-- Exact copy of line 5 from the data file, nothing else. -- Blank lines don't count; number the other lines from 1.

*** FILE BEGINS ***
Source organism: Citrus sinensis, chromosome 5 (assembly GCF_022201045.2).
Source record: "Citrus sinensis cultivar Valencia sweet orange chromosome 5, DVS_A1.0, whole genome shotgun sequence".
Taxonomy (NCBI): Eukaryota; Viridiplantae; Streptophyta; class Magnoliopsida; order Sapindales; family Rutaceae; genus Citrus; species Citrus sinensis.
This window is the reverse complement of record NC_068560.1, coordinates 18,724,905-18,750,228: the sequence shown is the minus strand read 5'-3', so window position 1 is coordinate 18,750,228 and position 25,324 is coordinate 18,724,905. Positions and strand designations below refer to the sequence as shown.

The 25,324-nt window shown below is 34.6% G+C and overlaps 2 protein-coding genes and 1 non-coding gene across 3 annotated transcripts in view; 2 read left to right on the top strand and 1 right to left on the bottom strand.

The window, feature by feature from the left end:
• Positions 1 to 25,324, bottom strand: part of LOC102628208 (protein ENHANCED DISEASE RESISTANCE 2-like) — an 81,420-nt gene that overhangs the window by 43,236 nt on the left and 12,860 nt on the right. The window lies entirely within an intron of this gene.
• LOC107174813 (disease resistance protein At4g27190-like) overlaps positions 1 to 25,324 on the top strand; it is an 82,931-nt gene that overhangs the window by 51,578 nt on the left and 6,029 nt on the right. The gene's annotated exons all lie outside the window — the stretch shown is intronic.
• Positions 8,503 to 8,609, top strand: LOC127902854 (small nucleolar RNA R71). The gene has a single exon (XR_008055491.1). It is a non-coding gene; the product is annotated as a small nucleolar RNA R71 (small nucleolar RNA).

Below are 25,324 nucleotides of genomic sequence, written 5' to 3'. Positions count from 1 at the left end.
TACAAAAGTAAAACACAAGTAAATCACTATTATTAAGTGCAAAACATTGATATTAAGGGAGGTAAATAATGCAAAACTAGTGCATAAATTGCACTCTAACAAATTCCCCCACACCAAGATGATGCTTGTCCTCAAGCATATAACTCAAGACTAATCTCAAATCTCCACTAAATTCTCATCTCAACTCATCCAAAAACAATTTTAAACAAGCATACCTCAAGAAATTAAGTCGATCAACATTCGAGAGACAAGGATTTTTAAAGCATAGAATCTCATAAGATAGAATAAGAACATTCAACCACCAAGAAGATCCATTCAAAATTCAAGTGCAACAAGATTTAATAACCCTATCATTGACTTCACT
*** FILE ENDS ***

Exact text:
The 25,324-nt window shown below is 34.6% G+C and overlaps 2 protein-coding genes and 1 non-coding gene across 3 annotated transcripts in view; 2 read left to right on the top strand and 1 right to left on the bottom strand.